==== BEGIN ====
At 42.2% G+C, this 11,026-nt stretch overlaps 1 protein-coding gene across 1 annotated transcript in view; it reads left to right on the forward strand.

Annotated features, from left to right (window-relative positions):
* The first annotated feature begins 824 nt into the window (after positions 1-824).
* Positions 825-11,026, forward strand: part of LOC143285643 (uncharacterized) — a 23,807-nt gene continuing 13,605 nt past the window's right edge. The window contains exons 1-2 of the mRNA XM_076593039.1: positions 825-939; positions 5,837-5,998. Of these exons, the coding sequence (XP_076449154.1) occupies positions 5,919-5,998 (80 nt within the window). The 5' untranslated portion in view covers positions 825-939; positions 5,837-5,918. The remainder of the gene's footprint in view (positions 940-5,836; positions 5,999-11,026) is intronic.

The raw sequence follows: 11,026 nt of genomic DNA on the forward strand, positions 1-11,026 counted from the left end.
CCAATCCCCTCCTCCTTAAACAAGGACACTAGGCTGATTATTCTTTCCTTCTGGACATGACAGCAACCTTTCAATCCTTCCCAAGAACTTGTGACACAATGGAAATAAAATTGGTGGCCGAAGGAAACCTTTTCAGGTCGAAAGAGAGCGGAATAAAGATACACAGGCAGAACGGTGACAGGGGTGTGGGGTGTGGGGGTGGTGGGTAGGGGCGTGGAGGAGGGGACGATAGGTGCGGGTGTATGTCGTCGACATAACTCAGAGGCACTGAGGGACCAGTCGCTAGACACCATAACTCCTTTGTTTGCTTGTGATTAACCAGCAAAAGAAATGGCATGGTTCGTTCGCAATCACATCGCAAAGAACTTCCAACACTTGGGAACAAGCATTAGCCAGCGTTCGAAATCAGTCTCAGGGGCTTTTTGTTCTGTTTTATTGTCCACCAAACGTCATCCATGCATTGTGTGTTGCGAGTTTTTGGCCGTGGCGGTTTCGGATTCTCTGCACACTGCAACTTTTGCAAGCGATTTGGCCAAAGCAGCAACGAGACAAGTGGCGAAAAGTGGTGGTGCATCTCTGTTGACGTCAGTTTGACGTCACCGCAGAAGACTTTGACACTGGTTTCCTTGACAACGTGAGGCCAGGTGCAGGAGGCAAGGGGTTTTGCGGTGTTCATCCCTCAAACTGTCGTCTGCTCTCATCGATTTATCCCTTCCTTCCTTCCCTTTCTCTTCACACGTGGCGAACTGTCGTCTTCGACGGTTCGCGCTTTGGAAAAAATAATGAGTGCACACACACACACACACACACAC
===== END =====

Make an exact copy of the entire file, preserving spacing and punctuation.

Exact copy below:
At 42.2% G+C, this 11,026-nt stretch overlaps 1 protein-coding gene across 1 annotated transcript in view; it reads left to right on the forward strand.

Annotated features, from left to right (window-relative positions):
* The first annotated feature begins 824 nt into the window (after positions 1-824).
* Positions 825-11,026, forward strand: part of LOC143285643 (uncharacterized) — a 23,807-nt gene continuing 13,605 nt past the window's right edge. The window contains exons 1-2 of the mRNA XM_076593039.1: positions 825-939; positions 5,837-5,998. Of these exons, the coding sequence (XP_076449154.1) occupies positions 5,919-5,998 (80 nt within the window). The 5' untranslated portion in view covers positions 825-939; positions 5,837-5,918. The remainder of the gene's footprint in view (positions 940-5,836; positions 5,999-11,026) is intronic.

The raw sequence follows: 11,026 nt of genomic DNA on the forward strand, positions 1-11,026 counted from the left end.
CCAATCCCCTCCTCCTTAAACAAGGACACTAGGCTGATTATTCTTTCCTTCTGGACATGACAGCAACCTTTCAATCCTTCCCAAGAACTTGTGACACAATGGAAATAAAATTGGTGGCCGAAGGAAACCTTTTCAGGTCGAAAGAGAGCGGAATAAAGATACACAGGCAGAACGGTGACAGGGGTGTGGGGTGTGGGGGTGGTGGGTAGGGGCGTGGAGGAGGGGACGATAGGTGCGGGTGTATGTCGTCGACATAACTCAGAGGCACTGAGGGACCAGTCGCTAGACACCATAACTCCTTTGTTTGCTTGTGATTAACCAGCAAAAGAAATGGCATGGTTCGTTCGCAATCACATCGCAAAGAACTTCCAACACTTGGGAACAAGCATTAGCCAGCGTTCGAAATCAGTCTCAGGGGCTTTTTGTTCTGTTTTATTGTCCACCAAACGTCATCCATGCATTGTGTGTTGCGAGTTTTTGGCCGTGGCGGTTTCGGATTCTCTGCACACTGCAACTTTTGCAAGCGATTTGGCCAAAGCAGCAACGAGACAAGTGGCGAAAAGTGGTGGTGCATCTCTGTTGACGTCAGTTTGACGTCACCGCAGAAGACTTTGACACTGGTTTCCTTGACAACGTGAGGCCAGGTGCAGGAGGCAAGGGGTTTTGCGGTGTTCATCCCTCAAACTGTCGTCTGCTCTCATCGATTTATCCCTTCCTTCCTTCCCTTTCTCTTCACACGTGGCGAACTGTCGTCTTCGACGGTTCGCGCTTTGGAAAAAATAATGAGTGCACACACACACACACACACACAC